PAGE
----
This first-person narrative about an archaeological discovery is rewriting the story of human evolution. A story of defiance and determination by a controversial scientist, this is Lee Berger’s own take on finding Homo naledi, an all-new species on the human family tree and one of the greatest discoveries of the 21st century.
In 2013, Berger, a National Geographic Explorer-in-Residence, caught wind of a cache of bones in a hard-to-reach underground cave in South Africa. He put out a call around the world for petite collaborators–men and women small and adventurous enough to be able to squeeze through 8-inch tunnels to reach a sunless cave 40 feet underground. With this team of -underground astronauts, – Berger made the discovery of a lifetime: hundreds of prehistoric bones, including entire skeletons of at least 15 individuals, all perhaps two million years old. Their features combined those of known prehominids like Lucy, the famous Australopithecus, with those more human than anything ever before seen in prehistoric remains. Berger’s team had discovered an all new species, and they called it Homo naledi.
The cave quickly proved to be the richest primitive hominid site ever discovered, full of implications that shake the very foundation of how we define what makes us human. Did this species come before, during, or after the emergence of Homo sapiens on our evolutionary tree? How did the cave come to contain nothing but the remains of these individuals? Did they bury their dead? If so, they must have had a level of self-knowledge, including an awareness of death. And yet those are the very characteristics used to define what makes us human. Did an equally advanced species inhabit Earth with us, or before us? Berger does not hesitate to address all these questions.
Berger is a charming and controversial figure, and some colleagues question his interpretation of this and other finds. But in these pages, this charismatic and visionary paleontologist counters their arguments and tells his personal story: a rich and readable narrative about science, exploration, and what it means to be human.
One of my favorite things about being back in Indy is the sheer number of geeky activities. This is NERD PARADISE. There are so many beer tastings that we can’t keep up, and every weekend there’s at least one thing we want to do that we may or may not be able to make it to.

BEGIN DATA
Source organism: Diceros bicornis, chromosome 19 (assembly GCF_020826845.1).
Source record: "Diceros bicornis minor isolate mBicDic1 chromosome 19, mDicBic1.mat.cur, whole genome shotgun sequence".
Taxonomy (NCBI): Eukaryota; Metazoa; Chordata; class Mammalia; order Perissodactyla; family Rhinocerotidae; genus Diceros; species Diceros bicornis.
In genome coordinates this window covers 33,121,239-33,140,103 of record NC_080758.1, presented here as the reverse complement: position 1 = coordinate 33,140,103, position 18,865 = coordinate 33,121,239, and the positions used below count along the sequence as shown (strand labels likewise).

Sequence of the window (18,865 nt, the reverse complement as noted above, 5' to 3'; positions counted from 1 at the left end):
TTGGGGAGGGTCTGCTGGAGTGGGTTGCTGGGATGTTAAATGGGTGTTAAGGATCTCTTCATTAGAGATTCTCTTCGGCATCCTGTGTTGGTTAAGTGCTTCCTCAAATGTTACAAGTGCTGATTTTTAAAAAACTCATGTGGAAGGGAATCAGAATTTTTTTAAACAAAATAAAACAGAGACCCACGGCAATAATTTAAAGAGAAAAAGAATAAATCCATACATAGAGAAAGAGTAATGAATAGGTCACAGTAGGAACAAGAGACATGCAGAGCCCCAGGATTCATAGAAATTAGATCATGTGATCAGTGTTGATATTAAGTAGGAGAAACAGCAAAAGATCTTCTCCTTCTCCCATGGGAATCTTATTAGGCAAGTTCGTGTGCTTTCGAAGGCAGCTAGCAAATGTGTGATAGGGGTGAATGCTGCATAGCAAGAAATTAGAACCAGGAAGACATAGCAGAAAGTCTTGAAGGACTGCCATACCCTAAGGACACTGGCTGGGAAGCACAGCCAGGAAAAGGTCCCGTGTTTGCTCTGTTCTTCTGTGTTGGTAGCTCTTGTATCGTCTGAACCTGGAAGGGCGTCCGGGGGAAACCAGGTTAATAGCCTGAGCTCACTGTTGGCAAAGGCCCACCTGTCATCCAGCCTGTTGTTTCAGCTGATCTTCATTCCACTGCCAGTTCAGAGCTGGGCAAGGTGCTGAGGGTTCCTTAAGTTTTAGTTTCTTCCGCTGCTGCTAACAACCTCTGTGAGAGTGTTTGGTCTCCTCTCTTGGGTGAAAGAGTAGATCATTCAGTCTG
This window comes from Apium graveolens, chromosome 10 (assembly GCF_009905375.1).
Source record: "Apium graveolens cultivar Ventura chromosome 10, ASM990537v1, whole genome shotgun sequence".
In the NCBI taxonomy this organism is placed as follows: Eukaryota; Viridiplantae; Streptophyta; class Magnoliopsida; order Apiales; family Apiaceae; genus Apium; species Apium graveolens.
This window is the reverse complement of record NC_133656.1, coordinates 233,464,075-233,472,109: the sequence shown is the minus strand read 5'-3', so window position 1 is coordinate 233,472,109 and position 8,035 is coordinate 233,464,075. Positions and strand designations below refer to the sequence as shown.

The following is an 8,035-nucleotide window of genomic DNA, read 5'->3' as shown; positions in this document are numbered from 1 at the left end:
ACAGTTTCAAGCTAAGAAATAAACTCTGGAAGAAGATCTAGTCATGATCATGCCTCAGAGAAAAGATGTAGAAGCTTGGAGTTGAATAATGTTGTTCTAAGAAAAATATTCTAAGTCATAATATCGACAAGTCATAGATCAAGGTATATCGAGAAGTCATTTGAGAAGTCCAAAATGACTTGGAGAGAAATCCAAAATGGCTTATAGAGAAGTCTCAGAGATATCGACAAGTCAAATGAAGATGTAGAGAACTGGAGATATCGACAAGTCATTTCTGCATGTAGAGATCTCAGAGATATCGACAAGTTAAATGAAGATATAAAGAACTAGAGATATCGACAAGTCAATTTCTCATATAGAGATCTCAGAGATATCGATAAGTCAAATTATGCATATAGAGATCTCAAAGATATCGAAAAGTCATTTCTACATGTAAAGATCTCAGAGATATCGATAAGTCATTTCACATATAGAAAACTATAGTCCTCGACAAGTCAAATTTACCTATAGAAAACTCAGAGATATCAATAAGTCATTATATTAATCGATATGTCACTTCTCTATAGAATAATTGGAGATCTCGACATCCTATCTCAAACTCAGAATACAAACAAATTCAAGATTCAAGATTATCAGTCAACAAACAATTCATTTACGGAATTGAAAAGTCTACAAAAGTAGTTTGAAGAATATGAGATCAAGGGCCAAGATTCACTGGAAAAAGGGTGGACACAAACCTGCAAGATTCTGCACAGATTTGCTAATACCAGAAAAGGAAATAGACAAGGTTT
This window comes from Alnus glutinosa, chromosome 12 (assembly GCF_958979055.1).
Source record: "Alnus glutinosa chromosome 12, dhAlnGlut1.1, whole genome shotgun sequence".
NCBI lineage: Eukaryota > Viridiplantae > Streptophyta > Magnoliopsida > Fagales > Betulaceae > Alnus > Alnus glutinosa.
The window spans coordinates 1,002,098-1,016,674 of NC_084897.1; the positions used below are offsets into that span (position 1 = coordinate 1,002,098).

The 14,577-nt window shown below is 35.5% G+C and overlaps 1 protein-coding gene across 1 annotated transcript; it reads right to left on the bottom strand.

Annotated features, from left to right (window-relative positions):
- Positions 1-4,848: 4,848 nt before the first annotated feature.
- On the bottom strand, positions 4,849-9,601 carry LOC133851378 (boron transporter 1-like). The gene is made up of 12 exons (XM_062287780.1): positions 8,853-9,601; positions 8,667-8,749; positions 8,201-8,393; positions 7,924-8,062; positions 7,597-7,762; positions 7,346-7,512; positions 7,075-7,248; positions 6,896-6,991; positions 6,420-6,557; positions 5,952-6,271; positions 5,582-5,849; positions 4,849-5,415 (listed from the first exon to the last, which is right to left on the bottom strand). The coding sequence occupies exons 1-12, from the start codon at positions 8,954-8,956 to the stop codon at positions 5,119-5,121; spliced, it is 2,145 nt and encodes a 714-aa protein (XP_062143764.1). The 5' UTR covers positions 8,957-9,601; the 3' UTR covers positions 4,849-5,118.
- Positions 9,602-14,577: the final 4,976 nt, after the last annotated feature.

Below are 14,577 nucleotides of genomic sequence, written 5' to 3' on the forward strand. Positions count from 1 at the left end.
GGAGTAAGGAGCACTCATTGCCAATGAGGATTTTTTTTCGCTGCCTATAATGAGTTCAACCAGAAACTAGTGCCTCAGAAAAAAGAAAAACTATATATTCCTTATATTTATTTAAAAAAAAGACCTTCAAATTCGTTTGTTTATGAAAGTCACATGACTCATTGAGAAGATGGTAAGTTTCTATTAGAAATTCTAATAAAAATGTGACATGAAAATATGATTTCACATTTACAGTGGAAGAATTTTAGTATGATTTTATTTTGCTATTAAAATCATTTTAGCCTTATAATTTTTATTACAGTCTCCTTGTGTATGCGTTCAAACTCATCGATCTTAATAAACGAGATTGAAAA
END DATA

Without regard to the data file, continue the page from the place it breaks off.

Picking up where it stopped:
Upon realizing I was back in town, a friend sent over info on a new book club downtown called Books, Booze, & Brains, hosted by Indiana Humanities Quantum Leap Program. Sciency people reading sciency books while drinking sciency cocktails (the club takes place at Broken Beaker Distillery), while listening to scientists explain sciency things! How much more nerdy can you get?
September’s book was Almost Human by Lee Berger & John Hawks–the story of the Homo Naledi discovery, among others. While I’m completely uneducated in paleoanthropology, what better way to learn than to have a book explained by someone who knows what they are talking about!
When I signed up, I thought that the “scientist” would be just a local professor who studied paleoanthropology. The info sheet had named him as Dr. Andrew S Deane, Assistant Professor of Anatomy and Cell Biology at IU School of Medicine. I was looking forward to it, regardless, but he actually WORKED ON THE NALEDI PROJECT! In fact, Dr. Deane was the hand guy–so he studied the very hand that is on the cover of the book. How cool is that? We (and by we, I mean the much smarter people in the room than myself) were able to ask questions about the dig, theories about Naledi and how the bones got into the cave, etc, and receive educated answers in return. It was really neat. Way more involved than I had expected. This is definitely an event I will be returning to.
As for the book, I actually enjoyed it more than I thought I would. It does expect you to know SOME about paleoanthropology, so Google definitely got used quite a bit. But there’s so much to the study of “pre-humans” that I had no idea even existed. I had heard of Lucy and neanderthals, but beyond that? Clueless. How they go about finding, digging, and researching these species is fascinating.
I also think it’s really awesome that Berger made such a point to share his work with the community. In an age where science is being doubted, and pushed down by politicians and government, any effort to get this information into people’s hands is just incredible–especially if the field normally hoards the information. Please, more of that.
I have so many notes from the other night, and I absolutely cannot wait until the next one. We are reading Musicophilia by Oliver Sacks, who is an author I’ve been wanting to read for a long time. Can’t wait! If you’re in Indy, definitely think about joining in on this event!